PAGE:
nyrobsivad99’s review published on Letterboxd:
“You English! You think you're so superior, don't you? Well you're the filth of the planet! A bunch of pompous, badly dressed, poverty stricken, sexually repressed football hooligans!”
On a first glance, it might seem somewhat difficult to discern what separates A Fish Called Wanda from any number of similar, small-budget English comedies of the same vein. On the surface, it seems no less dynamic, noteworthy or even particularly more amusing than any half-baked obscurity of its era. And yet, for some reason, A Fish Called Wanda has attained a level of international clout and respect that has otherwise eluded, arguably, better projects (some of which feature some of the same team of creatives).
So what is it about this picture that captured the zeitgeist of 1988 in the way it did? The obvious, superficial answer might lean towards the reunion of John Cleese and Michael Palin on a new comedy feature but that seems unlikely to me because this is hardly similar to their previously acclaimed absurdist works. Then perhaps the appeal lies in the concept of a heist gone wrong and the extreme shenanigans attempted to correct the course. It could be although I’m sure there are any number of screwball classics from the ‘60s with similar premises. I can think of a few Pink Panther films that are reasonably close enough. What are the fresh ideas that A Fish Called Wanda brings to the table?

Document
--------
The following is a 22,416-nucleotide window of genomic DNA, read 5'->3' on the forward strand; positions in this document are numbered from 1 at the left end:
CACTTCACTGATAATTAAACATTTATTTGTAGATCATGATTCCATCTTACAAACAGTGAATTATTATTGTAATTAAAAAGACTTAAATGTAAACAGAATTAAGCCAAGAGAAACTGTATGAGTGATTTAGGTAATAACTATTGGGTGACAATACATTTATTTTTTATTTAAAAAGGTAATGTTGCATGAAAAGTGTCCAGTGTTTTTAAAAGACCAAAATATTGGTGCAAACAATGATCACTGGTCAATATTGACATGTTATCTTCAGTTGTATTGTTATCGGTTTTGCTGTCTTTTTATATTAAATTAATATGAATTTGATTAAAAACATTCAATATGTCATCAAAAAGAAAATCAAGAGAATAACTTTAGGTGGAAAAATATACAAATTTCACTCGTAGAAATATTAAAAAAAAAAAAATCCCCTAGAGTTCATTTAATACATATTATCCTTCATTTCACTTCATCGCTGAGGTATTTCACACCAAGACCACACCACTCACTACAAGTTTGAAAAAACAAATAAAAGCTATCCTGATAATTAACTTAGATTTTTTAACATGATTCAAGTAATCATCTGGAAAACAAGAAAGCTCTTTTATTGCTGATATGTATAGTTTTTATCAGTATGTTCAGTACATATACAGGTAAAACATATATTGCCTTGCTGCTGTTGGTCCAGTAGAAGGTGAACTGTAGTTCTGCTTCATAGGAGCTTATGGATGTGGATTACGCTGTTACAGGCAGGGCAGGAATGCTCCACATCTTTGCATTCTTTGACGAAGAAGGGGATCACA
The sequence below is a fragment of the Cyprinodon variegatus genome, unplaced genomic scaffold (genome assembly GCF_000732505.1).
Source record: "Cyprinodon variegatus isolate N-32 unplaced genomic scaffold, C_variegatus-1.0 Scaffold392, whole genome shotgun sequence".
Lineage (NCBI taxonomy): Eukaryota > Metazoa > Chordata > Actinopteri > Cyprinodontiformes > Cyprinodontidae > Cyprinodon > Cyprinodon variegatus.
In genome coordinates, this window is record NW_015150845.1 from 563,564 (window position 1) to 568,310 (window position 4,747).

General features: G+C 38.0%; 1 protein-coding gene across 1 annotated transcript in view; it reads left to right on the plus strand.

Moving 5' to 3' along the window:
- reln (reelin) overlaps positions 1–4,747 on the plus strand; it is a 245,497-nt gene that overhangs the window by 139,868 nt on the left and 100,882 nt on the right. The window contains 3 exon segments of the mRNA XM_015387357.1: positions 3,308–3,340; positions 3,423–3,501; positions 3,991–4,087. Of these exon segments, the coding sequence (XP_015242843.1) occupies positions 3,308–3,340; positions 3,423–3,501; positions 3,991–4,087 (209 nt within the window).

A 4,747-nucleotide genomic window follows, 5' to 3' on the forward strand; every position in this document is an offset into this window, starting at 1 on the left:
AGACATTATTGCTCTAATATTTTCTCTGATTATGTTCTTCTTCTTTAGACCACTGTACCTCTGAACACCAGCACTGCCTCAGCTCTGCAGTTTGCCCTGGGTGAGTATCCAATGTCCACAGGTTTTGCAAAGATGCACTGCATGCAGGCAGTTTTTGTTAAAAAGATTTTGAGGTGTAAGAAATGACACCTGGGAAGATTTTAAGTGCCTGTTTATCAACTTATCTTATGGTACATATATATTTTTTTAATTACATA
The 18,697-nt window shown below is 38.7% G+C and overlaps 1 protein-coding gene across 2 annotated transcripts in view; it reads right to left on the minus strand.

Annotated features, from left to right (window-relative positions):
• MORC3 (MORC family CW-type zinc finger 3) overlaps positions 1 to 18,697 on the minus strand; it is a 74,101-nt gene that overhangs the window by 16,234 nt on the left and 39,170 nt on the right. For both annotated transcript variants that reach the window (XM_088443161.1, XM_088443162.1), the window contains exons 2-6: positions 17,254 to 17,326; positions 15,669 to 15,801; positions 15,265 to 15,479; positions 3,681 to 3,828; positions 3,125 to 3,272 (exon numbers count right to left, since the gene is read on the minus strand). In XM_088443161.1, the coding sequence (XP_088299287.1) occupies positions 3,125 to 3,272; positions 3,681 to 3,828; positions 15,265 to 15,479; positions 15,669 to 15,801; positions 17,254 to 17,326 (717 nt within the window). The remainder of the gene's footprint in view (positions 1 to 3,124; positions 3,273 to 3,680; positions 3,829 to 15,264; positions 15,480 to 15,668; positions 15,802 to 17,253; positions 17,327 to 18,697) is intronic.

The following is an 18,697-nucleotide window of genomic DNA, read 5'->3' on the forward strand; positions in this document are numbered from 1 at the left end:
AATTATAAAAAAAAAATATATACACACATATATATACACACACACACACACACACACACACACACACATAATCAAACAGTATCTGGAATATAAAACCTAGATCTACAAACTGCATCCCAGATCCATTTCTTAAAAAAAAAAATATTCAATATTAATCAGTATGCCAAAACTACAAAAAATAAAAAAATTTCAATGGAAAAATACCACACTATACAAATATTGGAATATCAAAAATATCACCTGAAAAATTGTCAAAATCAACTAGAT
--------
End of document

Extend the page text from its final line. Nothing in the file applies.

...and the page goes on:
Not really any but, for me, that is not where the appeal lies. What made Wanda a pretty enjoyable watch for me was simply in the execution. The set-ups are textbook and the punchlines expected but this is some of the most expertly crafted situational, cringe comedy I have seen on the silver screen of its day. A lot of this success can be attributed to the actors, of course, who are all on the top of their respective games. Jamie Lee Curtis is a joy to watch and her moments of quiet sincerity balance out the wildly over-the-top Kevin Kline very nicely. While John Cleese is by no means a strong character actor, it is nice to see him play against type in this film. Instead of his trademark arrogant, insensitive Fawlty persona, Leach is a much more sensitive fall-guy which is a nice contrast. Palin is my favourite of the four though. His sub-plot is probably the most twisted and absurd but good god is it funny and he really sells that role. It’s an awesome part.
Is A Fish Called Wanda a must-see classic? Probably not. I cannot really bring myself to lean so far but I did enjoy the ride. If you like British comedy and situational humour, check it out.